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Tribunal rules a Big Issue seller has no right of residence in EU law

Tribunal rules a Big Issue seller has no right of residence in EU law

Seems like a dubious decision to me on the facts, but it cannot be faulted for rehearsing the relevant law quite thoroughly. The lady in question was earning a steady £50 per week working a 40 hour week and the First-tier dismissed the appeal on the basis that the work was not “genuine and effective”:

19. I considered the totality of the appellant’s family financial circumstances. The appellant’s rent was met by Housing Benefit and she claims Tax Credits of about £150 per week. The appellant’s earnings from selling the Big Issue make up the remainder of the family income and I hold on the balance of probabilities that the appellant’s self employment is not genuine in the sense that it generates a meaningful income. I hold the appellant’s self employment to be a means of demonstrating economic activity for the purposes of qualifying for benefits to which the appellant would otherwise not be entitled to as a person from abroad. In my view earnings of £50 per week plus tips less costs, if any, of travelling to and from work are so low that they must properly be described as marginal and ancillary and therefore the appellant’s self employment cannot be considered to be effective.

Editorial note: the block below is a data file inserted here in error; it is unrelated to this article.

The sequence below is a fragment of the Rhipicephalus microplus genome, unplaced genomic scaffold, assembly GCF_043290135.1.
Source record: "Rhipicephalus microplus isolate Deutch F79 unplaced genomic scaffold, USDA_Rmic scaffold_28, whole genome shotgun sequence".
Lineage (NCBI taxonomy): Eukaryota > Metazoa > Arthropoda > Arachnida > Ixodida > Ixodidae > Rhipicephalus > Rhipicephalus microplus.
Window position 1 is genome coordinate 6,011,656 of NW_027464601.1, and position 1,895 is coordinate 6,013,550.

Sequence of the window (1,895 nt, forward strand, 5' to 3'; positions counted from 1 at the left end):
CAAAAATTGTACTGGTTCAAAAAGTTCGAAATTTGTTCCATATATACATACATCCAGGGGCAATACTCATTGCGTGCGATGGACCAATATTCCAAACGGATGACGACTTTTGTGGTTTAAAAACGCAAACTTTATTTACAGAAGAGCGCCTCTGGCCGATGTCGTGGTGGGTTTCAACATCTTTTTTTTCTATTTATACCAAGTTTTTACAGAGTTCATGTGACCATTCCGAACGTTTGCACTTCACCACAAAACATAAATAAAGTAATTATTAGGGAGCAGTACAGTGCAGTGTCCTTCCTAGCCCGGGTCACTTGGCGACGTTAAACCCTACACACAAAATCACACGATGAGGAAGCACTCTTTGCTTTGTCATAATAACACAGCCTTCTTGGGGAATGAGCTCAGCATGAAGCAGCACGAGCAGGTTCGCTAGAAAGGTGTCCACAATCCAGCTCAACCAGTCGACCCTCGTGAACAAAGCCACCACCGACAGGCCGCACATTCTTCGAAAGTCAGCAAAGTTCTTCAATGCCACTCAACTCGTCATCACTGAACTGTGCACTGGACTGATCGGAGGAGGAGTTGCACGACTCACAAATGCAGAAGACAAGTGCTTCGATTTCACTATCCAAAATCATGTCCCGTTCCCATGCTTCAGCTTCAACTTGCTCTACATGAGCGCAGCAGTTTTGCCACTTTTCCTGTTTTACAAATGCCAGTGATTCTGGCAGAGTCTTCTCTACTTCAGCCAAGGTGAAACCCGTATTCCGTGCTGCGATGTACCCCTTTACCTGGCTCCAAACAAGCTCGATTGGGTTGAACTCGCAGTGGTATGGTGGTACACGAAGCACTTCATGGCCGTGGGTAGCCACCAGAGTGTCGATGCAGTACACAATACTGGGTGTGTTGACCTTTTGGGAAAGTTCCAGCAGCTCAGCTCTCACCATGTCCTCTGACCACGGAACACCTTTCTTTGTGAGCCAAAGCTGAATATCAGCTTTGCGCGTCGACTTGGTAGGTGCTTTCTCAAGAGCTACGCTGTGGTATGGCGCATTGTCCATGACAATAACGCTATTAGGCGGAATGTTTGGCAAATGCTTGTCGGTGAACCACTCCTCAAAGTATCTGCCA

24. The appellant’s self employment in the form of a Big Issue seller does not generate an income which enables her to be self sufficient without recourse to public funds. Despite the low return on her efforts the appellant confirmed in her oral evidence that her self employment income was a useful and necessary addition to the household income to the extent that she would not contemplate giving it up or even diverting some of her time to seeking paid employment or more remunerative self employment. I held on this evidence that the appellant was content to continue with her unviable business as it at least served the purpose of giving her the status of a self employed person which in turn gave her a right to reside in the UK for the purposes of claiming other benefits. The appellant’s self- employment in these circumstances is, in my judgment, neither genuine nor effective.

The Upper Tribunal upholds that decision on the basis that the First-tier had not erred in law by either taking into account the proportion of income from social assistance or by treating the low income as determinative.

This should not be taken as indicative that a Big Issue seller is never a worker for the purposes of EU law. The earlier authority of Bristol City Council v FV (HB) [2011] UKUT 494 (AAC) is an example of a decision going the other way.

Source: DV v Secretary of State for Work and Pensions (European Union law – free movement) [2017] UKUT 155 (AAC) (6 April 2017)

Colin Yeo

Immigration and asylum barrister, blogger, writer and consultant at Garden Court Chambers in London and founder and editor of the Free Movement immigration law website.

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